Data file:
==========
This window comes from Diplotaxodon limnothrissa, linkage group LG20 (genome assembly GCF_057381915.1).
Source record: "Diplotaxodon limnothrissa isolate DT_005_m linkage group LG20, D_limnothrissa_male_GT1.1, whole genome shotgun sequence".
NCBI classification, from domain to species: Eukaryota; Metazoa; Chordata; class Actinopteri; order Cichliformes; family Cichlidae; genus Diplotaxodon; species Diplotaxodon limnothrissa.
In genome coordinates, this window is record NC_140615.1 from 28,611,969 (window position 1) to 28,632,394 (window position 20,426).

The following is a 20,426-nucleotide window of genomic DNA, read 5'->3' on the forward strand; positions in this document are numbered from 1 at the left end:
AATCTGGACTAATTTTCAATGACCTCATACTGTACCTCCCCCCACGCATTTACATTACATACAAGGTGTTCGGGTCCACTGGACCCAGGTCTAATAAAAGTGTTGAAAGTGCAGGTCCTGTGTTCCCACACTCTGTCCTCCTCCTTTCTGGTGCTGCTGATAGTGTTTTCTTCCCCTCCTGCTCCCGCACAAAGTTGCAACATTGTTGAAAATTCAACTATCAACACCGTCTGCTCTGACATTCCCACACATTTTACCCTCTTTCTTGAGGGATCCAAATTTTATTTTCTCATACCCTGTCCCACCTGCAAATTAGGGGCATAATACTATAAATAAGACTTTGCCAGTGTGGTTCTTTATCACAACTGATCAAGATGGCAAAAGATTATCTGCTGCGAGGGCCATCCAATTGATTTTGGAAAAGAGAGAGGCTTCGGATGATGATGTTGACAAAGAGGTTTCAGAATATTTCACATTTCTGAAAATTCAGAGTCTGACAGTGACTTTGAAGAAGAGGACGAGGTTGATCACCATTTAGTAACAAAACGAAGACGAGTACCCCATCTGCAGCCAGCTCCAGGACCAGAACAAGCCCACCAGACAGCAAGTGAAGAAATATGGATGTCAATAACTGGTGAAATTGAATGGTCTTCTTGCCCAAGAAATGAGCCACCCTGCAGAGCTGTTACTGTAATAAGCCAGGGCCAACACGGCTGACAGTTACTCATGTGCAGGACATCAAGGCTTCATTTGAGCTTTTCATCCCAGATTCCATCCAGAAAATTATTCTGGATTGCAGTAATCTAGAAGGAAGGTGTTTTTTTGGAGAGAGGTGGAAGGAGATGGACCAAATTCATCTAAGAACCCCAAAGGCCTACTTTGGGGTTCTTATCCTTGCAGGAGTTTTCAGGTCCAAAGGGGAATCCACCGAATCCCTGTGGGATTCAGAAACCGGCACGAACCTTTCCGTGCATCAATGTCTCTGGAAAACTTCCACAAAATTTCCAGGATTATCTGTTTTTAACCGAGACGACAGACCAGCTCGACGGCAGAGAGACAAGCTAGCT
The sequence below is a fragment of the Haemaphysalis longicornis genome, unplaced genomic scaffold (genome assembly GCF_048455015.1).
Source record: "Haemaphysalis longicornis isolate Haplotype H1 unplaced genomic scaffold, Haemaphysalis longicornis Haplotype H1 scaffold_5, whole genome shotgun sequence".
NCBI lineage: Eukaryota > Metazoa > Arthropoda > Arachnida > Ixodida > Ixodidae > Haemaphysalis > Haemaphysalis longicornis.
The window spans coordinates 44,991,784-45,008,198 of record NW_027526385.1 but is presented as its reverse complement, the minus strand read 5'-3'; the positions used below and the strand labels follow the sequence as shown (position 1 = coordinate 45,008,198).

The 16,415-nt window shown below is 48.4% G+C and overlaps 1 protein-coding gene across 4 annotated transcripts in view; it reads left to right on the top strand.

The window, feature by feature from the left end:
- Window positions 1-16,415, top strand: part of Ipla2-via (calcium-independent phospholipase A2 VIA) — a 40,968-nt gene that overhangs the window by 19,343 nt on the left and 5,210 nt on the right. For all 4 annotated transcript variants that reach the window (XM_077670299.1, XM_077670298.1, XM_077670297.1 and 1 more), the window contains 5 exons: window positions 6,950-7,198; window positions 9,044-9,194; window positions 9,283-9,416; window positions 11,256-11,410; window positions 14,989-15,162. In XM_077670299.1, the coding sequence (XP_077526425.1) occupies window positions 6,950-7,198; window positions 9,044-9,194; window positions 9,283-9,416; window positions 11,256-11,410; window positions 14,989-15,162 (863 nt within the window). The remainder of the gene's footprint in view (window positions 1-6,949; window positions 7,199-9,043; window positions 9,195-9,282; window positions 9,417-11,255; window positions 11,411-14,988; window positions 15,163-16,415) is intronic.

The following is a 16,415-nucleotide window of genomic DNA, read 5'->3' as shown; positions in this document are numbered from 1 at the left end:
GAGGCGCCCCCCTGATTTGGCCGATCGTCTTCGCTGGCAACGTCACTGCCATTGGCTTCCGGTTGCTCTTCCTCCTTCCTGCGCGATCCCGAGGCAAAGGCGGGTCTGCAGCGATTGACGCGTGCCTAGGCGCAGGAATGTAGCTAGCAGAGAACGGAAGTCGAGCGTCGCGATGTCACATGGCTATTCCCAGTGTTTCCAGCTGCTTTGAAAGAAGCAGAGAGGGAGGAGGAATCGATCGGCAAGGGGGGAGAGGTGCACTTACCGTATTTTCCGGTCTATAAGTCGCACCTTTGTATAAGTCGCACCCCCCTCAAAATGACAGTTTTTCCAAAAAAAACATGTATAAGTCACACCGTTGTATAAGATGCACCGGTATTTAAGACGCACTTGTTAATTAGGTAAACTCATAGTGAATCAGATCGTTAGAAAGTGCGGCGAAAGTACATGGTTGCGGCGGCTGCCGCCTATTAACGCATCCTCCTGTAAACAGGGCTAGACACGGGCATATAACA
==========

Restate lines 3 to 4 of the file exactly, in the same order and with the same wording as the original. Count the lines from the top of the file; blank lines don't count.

NCBI classification, from domain to species: Eukaryota; Metazoa; Chordata; class Actinopteri; order Cichliformes; family Cichlidae; genus Diplotaxodon; species Diplotaxodon limnothrissa.
In genome coordinates, this window is record NC_140615.1 from 28,611,969 (window position 1) to 28,632,394 (window position 20,426).